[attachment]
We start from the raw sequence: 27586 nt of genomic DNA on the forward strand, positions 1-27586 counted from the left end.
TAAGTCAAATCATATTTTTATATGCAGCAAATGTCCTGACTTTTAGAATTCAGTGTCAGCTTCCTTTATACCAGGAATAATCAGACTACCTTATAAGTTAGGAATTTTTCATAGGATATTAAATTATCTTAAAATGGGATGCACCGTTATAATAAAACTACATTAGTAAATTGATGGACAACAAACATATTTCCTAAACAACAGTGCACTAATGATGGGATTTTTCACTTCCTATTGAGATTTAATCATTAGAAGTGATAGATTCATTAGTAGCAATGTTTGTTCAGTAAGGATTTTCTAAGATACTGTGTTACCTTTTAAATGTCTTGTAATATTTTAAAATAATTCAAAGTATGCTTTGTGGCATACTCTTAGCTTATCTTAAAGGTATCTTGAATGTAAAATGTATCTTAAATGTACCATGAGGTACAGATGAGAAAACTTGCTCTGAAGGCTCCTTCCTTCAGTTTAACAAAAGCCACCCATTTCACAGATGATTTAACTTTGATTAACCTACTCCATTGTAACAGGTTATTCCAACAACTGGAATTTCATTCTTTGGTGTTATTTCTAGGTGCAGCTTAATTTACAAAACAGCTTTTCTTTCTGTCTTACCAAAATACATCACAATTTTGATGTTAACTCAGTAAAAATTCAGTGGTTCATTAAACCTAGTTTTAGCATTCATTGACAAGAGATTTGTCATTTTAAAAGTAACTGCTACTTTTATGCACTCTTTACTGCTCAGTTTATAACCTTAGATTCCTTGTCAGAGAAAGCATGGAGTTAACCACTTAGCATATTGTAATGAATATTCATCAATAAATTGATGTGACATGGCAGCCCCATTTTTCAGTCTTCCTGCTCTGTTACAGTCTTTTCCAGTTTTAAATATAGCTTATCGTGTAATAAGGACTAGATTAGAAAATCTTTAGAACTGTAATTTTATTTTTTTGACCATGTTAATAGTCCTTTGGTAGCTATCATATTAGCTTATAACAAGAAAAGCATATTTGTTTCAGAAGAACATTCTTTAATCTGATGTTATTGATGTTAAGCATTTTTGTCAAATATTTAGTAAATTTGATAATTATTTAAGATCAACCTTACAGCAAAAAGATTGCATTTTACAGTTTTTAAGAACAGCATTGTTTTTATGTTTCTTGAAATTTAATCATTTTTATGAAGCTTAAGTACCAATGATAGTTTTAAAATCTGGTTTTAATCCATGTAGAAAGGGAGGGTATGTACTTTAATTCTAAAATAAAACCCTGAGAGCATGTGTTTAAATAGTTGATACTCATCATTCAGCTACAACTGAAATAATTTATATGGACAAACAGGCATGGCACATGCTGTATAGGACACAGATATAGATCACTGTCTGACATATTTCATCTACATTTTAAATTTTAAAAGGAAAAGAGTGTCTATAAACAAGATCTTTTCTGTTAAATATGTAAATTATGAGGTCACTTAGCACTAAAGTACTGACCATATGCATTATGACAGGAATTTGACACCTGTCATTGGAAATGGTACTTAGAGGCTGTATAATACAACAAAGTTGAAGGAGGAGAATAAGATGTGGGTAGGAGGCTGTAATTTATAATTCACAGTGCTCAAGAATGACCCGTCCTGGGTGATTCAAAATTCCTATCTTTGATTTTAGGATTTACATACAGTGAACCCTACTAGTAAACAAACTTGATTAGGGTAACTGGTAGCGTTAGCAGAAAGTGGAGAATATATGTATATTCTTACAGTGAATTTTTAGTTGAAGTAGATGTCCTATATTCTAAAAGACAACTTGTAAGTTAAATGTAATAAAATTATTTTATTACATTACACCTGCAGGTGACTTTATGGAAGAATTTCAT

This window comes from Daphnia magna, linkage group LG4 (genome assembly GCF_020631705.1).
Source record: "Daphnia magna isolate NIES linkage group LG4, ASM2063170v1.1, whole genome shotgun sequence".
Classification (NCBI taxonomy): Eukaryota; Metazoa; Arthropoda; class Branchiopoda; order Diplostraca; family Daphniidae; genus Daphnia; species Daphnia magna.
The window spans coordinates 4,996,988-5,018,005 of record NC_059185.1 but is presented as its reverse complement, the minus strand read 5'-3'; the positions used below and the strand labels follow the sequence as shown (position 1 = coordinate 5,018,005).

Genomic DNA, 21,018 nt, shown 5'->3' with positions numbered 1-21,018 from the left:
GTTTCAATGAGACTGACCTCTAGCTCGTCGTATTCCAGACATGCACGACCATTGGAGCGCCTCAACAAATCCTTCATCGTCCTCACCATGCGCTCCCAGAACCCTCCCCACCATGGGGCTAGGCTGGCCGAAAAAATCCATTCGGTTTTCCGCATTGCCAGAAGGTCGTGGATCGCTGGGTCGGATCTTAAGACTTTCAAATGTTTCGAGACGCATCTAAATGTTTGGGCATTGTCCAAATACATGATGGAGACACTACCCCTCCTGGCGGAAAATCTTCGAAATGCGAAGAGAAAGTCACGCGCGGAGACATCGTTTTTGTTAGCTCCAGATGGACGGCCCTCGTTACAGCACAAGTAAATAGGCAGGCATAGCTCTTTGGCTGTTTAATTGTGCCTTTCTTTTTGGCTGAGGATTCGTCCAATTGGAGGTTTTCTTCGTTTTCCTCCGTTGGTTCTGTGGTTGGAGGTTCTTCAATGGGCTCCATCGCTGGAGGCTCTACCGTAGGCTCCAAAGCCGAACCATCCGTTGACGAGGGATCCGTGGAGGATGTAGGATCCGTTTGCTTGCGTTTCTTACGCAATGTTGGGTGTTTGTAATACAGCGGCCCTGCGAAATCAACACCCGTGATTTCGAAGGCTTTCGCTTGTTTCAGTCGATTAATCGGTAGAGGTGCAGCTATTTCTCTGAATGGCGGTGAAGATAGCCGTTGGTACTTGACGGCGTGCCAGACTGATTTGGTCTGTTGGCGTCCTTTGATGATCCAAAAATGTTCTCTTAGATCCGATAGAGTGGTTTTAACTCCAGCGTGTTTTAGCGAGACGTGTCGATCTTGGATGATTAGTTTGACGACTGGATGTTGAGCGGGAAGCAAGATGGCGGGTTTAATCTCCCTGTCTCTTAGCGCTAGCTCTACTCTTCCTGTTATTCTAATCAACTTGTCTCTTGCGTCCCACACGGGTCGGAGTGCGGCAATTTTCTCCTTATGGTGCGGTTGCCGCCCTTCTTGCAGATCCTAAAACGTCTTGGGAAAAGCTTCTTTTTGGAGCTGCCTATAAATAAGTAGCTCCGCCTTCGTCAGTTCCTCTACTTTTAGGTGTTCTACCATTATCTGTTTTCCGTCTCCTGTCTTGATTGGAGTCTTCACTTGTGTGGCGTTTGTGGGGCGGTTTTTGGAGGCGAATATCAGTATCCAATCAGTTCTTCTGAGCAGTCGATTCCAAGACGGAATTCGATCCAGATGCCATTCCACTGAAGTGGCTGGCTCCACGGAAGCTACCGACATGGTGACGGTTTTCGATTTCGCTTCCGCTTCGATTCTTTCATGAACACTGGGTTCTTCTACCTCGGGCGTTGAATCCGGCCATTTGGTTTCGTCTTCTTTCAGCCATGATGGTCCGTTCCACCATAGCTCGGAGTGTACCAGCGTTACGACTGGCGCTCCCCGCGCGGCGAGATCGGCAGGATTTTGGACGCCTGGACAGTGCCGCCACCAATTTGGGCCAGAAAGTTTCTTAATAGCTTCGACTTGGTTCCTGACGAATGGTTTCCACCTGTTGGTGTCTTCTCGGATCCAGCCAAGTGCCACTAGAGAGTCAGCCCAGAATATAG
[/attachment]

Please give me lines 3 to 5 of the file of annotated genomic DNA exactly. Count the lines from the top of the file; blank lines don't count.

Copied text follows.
This window comes from Daphnia magna, linkage group LG4 (genome assembly GCF_020631705.1).
Source record: "Daphnia magna isolate NIES linkage group LG4, ASM2063170v1.1, whole genome shotgun sequence".
Classification (NCBI taxonomy): Eukaryota; Metazoa; Arthropoda; class Branchiopoda; order Diplostraca; family Daphniidae; genus Daphnia; species Daphnia magna.